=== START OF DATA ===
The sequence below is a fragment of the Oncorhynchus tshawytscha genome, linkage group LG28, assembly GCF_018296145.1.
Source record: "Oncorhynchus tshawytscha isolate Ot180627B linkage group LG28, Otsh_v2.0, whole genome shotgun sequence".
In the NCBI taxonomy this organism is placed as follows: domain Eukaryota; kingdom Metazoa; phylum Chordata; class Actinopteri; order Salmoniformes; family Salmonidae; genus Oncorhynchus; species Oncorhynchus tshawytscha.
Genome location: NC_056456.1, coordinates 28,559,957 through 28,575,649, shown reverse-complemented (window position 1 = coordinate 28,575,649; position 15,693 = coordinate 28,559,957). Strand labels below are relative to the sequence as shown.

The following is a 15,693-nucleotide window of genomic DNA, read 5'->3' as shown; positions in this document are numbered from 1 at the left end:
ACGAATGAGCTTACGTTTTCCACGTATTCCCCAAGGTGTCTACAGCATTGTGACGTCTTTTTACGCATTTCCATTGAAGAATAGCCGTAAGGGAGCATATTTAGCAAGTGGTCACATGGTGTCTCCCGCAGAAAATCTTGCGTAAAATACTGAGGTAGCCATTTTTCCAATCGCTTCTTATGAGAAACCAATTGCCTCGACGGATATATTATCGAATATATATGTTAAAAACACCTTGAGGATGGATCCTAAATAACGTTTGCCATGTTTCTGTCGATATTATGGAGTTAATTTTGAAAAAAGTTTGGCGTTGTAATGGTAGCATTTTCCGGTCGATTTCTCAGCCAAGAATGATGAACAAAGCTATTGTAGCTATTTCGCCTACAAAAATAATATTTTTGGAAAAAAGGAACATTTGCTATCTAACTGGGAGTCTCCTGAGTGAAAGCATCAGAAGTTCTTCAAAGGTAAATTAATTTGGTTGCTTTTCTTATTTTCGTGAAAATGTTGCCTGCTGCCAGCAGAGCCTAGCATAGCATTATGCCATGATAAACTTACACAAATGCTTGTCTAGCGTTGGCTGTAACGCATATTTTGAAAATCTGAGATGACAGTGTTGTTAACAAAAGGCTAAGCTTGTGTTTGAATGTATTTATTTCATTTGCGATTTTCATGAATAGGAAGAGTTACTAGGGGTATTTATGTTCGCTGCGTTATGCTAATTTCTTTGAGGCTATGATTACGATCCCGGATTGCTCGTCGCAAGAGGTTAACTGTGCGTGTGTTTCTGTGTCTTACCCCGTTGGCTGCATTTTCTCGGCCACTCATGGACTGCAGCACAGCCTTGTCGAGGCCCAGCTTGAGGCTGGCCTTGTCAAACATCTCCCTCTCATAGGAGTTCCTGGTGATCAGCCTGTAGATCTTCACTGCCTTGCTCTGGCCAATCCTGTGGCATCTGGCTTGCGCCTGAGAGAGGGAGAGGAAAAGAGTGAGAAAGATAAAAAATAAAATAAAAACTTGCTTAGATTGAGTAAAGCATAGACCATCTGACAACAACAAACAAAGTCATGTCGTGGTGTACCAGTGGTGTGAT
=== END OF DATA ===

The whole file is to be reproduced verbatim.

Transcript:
The sequence below is a fragment of the Oncorhynchus tshawytscha genome, linkage group LG28, assembly GCF_018296145.1.
Source record: "Oncorhynchus tshawytscha isolate Ot180627B linkage group LG28, Otsh_v2.0, whole genome shotgun sequence".
In the NCBI taxonomy this organism is placed as follows: domain Eukaryota; kingdom Metazoa; phylum Chordata; class Actinopteri; order Salmoniformes; family Salmonidae; genus Oncorhynchus; species Oncorhynchus tshawytscha.
Genome location: NC_056456.1, coordinates 28,559,957 through 28,575,649, shown reverse-complemented (window position 1 = coordinate 28,575,649; position 15,693 = coordinate 28,559,957). Strand labels below are relative to the sequence as shown.

The following is a 15,693-nucleotide window of genomic DNA, read 5'->3' as shown; positions in this document are numbered from 1 at the left end:
ACGAATGAGCTTACGTTTTCCACGTATTCCCCAAGGTGTCTACAGCATTGTGACGTCTTTTTACGCATTTCCATTGAAGAATAGCCGTAAGGGAGCATATTTAGCAAGTGGTCACATGGTGTCTCCCGCAGAAAATCTTGCGTAAAATACTGAGGTAGCCATTTTTCCAATCGCTTCTTATGAGAAACCAATTGCCTCGACGGATATATTATCGAATATATATGTTAAAAACACCTTGAGGATGGATCCTAAATAACGTTTGCCATGTTTCTGTCGATATTATGGAGTTAATTTTGAAAAAAGTTTGGCGTTGTAATGGTAGCATTTTCCGGTCGATTTCTCAGCCAAGAATGATGAACAAAGCTATTGTAGCTATTTCGCCTACAAAAATAATATTTTTGGAAAAAAGGAACATTTGCTATCTAACTGGGAGTCTCCTGAGTGAAAGCATCAGAAGTTCTTCAAAGGTAAATTAATTTGGTTGCTTTTCTTATTTTCGTGAAAATGTTGCCTGCTGCCAGCAGAGCCTAGCATAGCATTATGCCATGATAAACTTACACAAATGCTTGTCTAGCGTTGGCTGTAACGCATATTTTGAAAATCTGAGATGACAGTGTTGTTAACAAAAGGCTAAGCTTGTGTTTGAATGTATTTATTTCATTTGCGATTTTCATGAATAGGAAGAGTTACTAGGGGTATTTATGTTCGCTGCGTTATGCTAATTTCTTTGAGGCTATGATTACGATCCCGGATTGCTCGTCGCAAGAGGTTAACTGTGCGTGTGTTTCTGTGTCTTACCCCGTTGGCTGCATTTTCTCGGCCACTCATGGACTGCAGCACAGCCTTGTCGAGGCCCAGCTTGAGGCTGGCCTTGTCAAACATCTCCCTCTCATAGGAGTTCCTGGTGATCAGCCTGTAGATCTTCACTGCCTTGCTCTGGCCAATCCTGTGGCATCTGGCTTGCGCCTGAGAGAGGGAGAGGAAAAGAGTGAGAAAGATAAAAAATAAAATAAAAACTTGCTTAGATTGAGTAAAGCATAGACCATCTGACAACAACAAACAAAGTCATGTCGTGGTGTACCAGTGGTGTGAT